Lumber Prices Hit the Deck: Surging Material Costs Bump Up Expense of Your DIY Deck

by Lauren Leazenby
Male construction worker building a wooden deck frame for a resideential terrace deck

Sticker shock. If you had planned to build a new backyard deck this summer, you — like many Americans — are probably feeling it. Elevated lumber prices have made what was once a relatively modest do-it-yourself project a cost-prohibitive addition.

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Two or three years ago, you could purchase 1,000 board feet of lumber for less than $400. At the beginning of May, the lumber futures market surpassed $1,600 per 1,000 board feet. While it has since dropped back to about $1,300 as of June 1, lumber prices are expected to remain high through the end of 2021.

High lumber costs equate to higher prices for almost every product made out of wood, including decking. According to Consumer Reports, more than half of all decks built in the U.S. are made of wood.

David Logan, National Association of Home Builders senior economist, said the price of pressure-treated wood for decking is 150% higher than it was around this time last year. Decking materials are up 66% from the beginning of 2021.

In December, we reported that a new wood deck cost between $4,000 and $11,000, depending on its size. For example, if you built a 14-foot by 20-foot deck, it would have cost you roughly $6,000. At that time, 1,000 board feet of lumber cost about $800. Based on a 66% increase, that same deck would cost over $10,000 to build today.

Surging lumber prices are a problem of supply and demand. During the pandemic, the supply of lumber decreased. According to the Associated General Contractors of America, COVID-19 caused factories, mills and fabrication facilities to close temporarily. The supply problem was further aggravated when contractors anticipated decreased demand and canceled material orders.

But these contractors guessed incorrectly. Demand for lumber and other building materials increased drastically as just about everyone got in on the booming DIY trend. About 41% of homeowners have done some kind of home renovation or remodeling project since March 2020, according to a Fortune-Researchscape International poll. All that time spent at home during quarantine led many to add decks, remodel kitchens and build additions. This unexpected demand spelled disaster for the lumber supply chain, leading to a shortage of materials and skyrocketing prices.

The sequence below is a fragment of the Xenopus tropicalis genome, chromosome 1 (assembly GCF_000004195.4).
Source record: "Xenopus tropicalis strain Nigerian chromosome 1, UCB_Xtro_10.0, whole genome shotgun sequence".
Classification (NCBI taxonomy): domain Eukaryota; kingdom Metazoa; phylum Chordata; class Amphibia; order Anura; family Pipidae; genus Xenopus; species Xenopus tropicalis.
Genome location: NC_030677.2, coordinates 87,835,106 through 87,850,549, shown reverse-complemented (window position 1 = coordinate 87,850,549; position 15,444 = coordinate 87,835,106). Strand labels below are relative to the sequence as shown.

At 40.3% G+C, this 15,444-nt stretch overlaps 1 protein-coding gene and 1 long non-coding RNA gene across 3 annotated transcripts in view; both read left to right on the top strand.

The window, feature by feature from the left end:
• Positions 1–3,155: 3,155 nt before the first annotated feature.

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Other decking options — like composite and aluminum — are traditionally more expensive than wood, though they are known for higher durability and longer lifespans. Elevated costs have put these materials at a similar price to wood decking. But if you think you can bypass price increases by building a deck from a different material, think again.

For one, most decks made out of these alternative materials still use wood framing. Plus, lumber isn’t the only product surging in price. While it’s the “headline item,” Logan said nearly all building materials have increased in price about four times the rate of inflation in the last year — from the ready-mix concrete used to create deck footings to the screws needed to hold it all together.

Building plastics, especially, have seen “unprecedented price increases,” said Ken Simonson, AGC chief economist. This includes the vinyl or PVC used to make some kinds of decking.

Simonson said it’s likely that building materials won’t decrease to pre-pandemic prices in the short- or mid-term, meaning that your trip to the hardware store will continue to hurt your wallet a bit more than usual, at least through the end of this year.

If your deck dreams have been dashed or your budget blown, you may find some light at the end of the tunnel. While lumber will continue to hover around its current price for a while, expect materials like vinyl decking, screws and concrete — and most other non-wood building materials — to come down sooner.

“Lumber is its own animal,” said NAHB’s Logan. “Everything but lumber will be quicker to turn around as those supply chain interruptions get disentangled. Production by lumber mills was just so far behind.”